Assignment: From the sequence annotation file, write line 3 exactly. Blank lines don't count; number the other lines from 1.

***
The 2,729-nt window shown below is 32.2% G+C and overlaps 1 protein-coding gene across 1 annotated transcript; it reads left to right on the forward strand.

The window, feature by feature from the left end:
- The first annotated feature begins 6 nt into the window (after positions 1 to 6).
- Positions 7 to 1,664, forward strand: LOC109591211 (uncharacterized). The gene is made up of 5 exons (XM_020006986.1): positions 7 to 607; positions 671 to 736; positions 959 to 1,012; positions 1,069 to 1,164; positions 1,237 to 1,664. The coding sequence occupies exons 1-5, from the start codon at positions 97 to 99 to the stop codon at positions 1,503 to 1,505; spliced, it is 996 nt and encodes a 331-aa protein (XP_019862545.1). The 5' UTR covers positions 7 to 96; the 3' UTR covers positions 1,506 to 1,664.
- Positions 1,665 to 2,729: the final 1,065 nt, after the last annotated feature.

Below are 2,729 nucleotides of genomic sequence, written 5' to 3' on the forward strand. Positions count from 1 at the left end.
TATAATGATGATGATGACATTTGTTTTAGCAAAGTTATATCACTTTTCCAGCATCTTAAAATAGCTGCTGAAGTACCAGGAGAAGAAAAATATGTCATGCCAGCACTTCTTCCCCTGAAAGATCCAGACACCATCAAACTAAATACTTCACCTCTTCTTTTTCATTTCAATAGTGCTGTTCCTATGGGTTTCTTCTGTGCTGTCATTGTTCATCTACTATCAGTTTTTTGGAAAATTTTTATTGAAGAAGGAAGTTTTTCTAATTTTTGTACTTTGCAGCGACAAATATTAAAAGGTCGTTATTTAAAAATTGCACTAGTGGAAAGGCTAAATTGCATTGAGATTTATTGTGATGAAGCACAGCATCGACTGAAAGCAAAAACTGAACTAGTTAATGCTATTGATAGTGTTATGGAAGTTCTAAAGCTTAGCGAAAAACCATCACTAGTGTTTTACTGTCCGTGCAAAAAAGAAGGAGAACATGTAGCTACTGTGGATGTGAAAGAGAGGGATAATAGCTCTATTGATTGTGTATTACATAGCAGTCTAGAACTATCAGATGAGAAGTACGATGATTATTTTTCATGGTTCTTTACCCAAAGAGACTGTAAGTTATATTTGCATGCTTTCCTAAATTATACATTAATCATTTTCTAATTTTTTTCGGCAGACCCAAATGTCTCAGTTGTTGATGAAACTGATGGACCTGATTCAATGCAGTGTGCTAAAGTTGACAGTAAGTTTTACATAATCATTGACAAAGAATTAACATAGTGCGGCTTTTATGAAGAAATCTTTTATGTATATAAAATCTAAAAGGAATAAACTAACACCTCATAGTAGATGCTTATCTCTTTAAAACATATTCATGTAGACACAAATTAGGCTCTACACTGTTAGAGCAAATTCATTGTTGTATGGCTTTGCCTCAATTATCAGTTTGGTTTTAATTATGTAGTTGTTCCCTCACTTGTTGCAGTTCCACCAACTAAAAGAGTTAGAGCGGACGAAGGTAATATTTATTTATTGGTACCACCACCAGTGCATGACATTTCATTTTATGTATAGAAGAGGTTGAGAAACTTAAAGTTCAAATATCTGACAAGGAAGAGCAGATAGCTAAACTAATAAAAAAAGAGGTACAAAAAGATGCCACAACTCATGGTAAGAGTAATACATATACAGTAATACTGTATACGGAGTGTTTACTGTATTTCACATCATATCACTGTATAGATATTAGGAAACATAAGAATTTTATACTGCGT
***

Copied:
- The first annotated feature begins 6 nt into the window (after positions 1 to 6).